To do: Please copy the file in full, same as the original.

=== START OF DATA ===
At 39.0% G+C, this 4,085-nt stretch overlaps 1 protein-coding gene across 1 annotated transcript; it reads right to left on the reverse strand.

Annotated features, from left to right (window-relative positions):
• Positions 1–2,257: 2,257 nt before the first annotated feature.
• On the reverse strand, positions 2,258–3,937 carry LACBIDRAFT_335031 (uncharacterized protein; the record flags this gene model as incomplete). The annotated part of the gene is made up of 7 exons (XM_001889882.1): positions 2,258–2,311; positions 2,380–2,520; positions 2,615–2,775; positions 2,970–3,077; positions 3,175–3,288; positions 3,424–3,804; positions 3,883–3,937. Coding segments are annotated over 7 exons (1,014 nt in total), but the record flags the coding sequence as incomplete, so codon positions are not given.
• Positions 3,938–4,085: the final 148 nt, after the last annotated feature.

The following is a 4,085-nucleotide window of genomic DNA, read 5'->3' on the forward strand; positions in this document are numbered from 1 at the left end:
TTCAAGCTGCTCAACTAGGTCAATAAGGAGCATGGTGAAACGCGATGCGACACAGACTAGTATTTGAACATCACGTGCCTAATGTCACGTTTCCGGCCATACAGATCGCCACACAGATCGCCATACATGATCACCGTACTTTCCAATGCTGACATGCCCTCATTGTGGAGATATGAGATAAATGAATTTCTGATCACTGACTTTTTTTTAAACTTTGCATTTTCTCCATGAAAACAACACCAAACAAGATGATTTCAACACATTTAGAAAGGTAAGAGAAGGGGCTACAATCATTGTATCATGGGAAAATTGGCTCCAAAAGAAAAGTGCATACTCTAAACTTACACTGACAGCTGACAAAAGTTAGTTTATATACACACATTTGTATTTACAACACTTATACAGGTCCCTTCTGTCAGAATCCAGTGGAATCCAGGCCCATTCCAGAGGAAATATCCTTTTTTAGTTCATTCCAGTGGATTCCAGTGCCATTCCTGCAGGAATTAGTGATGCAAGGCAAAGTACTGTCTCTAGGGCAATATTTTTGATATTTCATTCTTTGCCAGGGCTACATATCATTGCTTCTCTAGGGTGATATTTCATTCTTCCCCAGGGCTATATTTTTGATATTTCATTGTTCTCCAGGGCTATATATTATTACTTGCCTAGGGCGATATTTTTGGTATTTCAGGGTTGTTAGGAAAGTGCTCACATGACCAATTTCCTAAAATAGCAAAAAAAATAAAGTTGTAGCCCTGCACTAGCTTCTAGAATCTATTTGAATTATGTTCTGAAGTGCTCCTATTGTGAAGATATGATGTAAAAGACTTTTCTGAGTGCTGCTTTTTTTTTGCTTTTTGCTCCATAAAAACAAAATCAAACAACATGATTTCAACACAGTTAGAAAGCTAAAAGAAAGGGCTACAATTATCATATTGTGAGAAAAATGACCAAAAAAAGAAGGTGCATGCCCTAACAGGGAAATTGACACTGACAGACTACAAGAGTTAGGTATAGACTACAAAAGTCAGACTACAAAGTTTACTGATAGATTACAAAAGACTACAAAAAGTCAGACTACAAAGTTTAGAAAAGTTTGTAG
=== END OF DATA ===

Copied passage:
At 39.0% G+C, this 4,085-nt stretch overlaps 1 protein-coding gene across 1 annotated transcript; it reads right to left on the reverse strand.

Annotated features, from left to right (window-relative positions):
• Positions 1–2,257: 2,257 nt before the first annotated feature.
• On the reverse strand, positions 2,258–3,937 carry LACBIDRAFT_335031 (uncharacterized protein; the record flags this gene model as incomplete). The annotated part of the gene is made up of 7 exons (XM_001889882.1): positions 2,258–2,311; positions 2,380–2,520; positions 2,615–2,775; positions 2,970–3,077; positions 3,175–3,288; positions 3,424–3,804; positions 3,883–3,937. Coding segments are annotated over 7 exons (1,014 nt in total), but the record flags the coding sequence as incomplete, so codon positions are not given.
• Positions 3,938–4,085: the final 148 nt, after the last annotated feature.

The following is a 4,085-nucleotide window of genomic DNA, read 5'->3' on the forward strand; positions in this document are numbered from 1 at the left end:
TTCAAGCTGCTCAACTAGGTCAATAAGGAGCATGGTGAAACGCGATGCGACACAGACTAGTATTTGAACATCACGTGCCTAATGTCACGTTTCCGGCCATACAGATCGCCACACAGATCGCCATACATGATCACCGTACTTTCCAATGCTGACATGCCCTCATTGTGGAGATATGAGATAAATGAATTTCTGATCACTGACTTTTTTTTAAACTTTGCATTTTCTCCATGAAAACAACACCAAACAAGATGATTTCAACACATTTAGAAAGGTAAGAGAAGGGGCTACAATCATTGTATCATGGGAAAATTGGCTCCAAAAGAAAAGTGCATACTCTAAACTTACACTGACAGCTGACAAAAGTTAGTTTATATACACACATTTGTATTTACAACACTTATACAGGTCCCTTCTGTCAGAATCCAGTGGAATCCAGGCCCATTCCAGAGGAAATATCCTTTTTTAGTTCATTCCAGTGGATTCCAGTGCCATTCCTGCAGGAATTAGTGATGCAAGGCAAAGTACTGTCTCTAGGGCAATATTTTTGATATTTCATTCTTTGCCAGGGCTACATATCATTGCTTCTCTAGGGTGATATTTCATTCTTCCCCAGGGCTATATTTTTGATATTTCATTGTTCTCCAGGGCTATATATTATTACTTGCCTAGGGCGATATTTTTGGTATTTCAGGGTTGTTAGGAAAGTGCTCACATGACCAATTTCCTAAAATAGCAAAAAAAATAAAGTTGTAGCCCTGCACTAGCTTCTAGAATCTATTTGAATTATGTTCTGAAGTGCTCCTATTGTGAAGATATGATGTAAAAGACTTTTCTGAGTGCTGCTTTTTTTTTGCTTTTTGCTCCATAAAAACAAAATCAAACAACATGATTTCAACACAGTTAGAAAGCTAAAAGAAAGGGCTACAATTATCATATTGTGAGAAAAATGACCAAAAAAAGAAGGTGCATGCCCTAACAGGGAAATTGACACTGACAGACTACAAGAGTTAGGTATAGACTACAAAAGTCAGACTACAAAGTTTACTGATAGATTACAAAAGACTACAAAAAGTCAGACTACAAAGTTTAGAAAAGTTTGTAG